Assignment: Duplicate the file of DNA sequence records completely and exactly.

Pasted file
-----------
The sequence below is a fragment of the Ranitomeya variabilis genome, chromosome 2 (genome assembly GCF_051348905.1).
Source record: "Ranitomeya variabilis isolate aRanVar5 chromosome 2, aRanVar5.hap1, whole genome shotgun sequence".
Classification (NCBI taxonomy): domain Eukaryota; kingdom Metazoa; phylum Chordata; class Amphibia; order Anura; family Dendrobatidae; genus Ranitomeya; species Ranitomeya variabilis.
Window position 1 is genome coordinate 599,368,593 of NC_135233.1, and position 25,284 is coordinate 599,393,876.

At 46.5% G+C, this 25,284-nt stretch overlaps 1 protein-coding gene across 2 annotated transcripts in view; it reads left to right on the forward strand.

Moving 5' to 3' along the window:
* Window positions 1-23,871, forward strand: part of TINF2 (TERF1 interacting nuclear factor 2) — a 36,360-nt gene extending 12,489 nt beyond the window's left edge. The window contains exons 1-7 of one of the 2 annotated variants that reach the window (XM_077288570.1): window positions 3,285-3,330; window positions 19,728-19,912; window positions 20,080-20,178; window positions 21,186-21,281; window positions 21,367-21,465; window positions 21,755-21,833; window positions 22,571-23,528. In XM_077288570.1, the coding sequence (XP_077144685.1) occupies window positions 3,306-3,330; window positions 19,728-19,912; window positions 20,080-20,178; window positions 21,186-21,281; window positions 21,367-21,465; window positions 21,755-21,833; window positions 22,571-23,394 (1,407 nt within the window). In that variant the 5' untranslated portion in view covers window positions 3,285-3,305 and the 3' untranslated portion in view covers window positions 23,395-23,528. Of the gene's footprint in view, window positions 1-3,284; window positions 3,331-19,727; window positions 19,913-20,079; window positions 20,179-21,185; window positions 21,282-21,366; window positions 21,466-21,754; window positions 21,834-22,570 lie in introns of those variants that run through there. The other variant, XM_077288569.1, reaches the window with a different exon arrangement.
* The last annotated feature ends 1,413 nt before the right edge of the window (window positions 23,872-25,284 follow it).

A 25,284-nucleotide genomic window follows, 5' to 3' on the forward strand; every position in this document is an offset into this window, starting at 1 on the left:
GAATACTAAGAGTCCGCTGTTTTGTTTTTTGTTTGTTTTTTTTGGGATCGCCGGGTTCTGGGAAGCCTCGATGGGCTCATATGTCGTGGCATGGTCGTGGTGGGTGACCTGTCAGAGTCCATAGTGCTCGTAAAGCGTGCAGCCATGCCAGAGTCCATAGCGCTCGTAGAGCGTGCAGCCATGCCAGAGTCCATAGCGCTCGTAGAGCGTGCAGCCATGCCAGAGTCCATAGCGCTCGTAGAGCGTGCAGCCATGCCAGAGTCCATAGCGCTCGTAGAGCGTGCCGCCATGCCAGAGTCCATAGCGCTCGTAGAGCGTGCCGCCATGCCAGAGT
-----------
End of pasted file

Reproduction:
The sequence below is a fragment of the Ranitomeya variabilis genome, chromosome 2 (genome assembly GCF_051348905.1).
Source record: "Ranitomeya variabilis isolate aRanVar5 chromosome 2, aRanVar5.hap1, whole genome shotgun sequence".
Classification (NCBI taxonomy): domain Eukaryota; kingdom Metazoa; phylum Chordata; class Amphibia; order Anura; family Dendrobatidae; genus Ranitomeya; species Ranitomeya variabilis.
Window position 1 is genome coordinate 599,368,593 of NC_135233.1, and position 25,284 is coordinate 599,393,876.

At 46.5% G+C, this 25,284-nt stretch overlaps 1 protein-coding gene across 2 annotated transcripts in view; it reads left to right on the forward strand.

Moving 5' to 3' along the window:
* Window positions 1-23,871, forward strand: part of TINF2 (TERF1 interacting nuclear factor 2) — a 36,360-nt gene extending 12,489 nt beyond the window's left edge. The window contains exons 1-7 of one of the 2 annotated variants that reach the window (XM_077288570.1): window positions 3,285-3,330; window positions 19,728-19,912; window positions 20,080-20,178; window positions 21,186-21,281; window positions 21,367-21,465; window positions 21,755-21,833; window positions 22,571-23,528. In XM_077288570.1, the coding sequence (XP_077144685.1) occupies window positions 3,306-3,330; window positions 19,728-19,912; window positions 20,080-20,178; window positions 21,186-21,281; window positions 21,367-21,465; window positions 21,755-21,833; window positions 22,571-23,394 (1,407 nt within the window). In that variant the 5' untranslated portion in view covers window positions 3,285-3,305 and the 3' untranslated portion in view covers window positions 23,395-23,528. Of the gene's footprint in view, window positions 1-3,284; window positions 3,331-19,727; window positions 19,913-20,079; window positions 20,179-21,185; window positions 21,282-21,366; window positions 21,466-21,754; window positions 21,834-22,570 lie in introns of those variants that run through there. The other variant, XM_077288569.1, reaches the window with a different exon arrangement.
* The last annotated feature ends 1,413 nt before the right edge of the window (window positions 23,872-25,284 follow it).

A 25,284-nucleotide genomic window follows, 5' to 3' on the forward strand; every position in this document is an offset into this window, starting at 1 on the left:
GAATACTAAGAGTCCGCTGTTTTGTTTTTTGTTTGTTTTTTTTGGGATCGCCGGGTTCTGGGAAGCCTCGATGGGCTCATATGTCGTGGCATGGTCGTGGTGGGTGACCTGTCAGAGTCCATAGTGCTCGTAAAGCGTGCAGCCATGCCAGAGTCCATAGCGCTCGTAGAGCGTGCAGCCATGCCAGAGTCCATAGCGCTCGTAGAGCGTGCAGCCATGCCAGAGTCCATAGCGCTCGTAGAGCGTGCAGCCATGCCAGAGTCCATAGCGCTCGTAGAGCGTGCCGCCATGCCAGAGTCCATAGCGCTCGTAGAGCGTGCCGCCATGCCAGAGT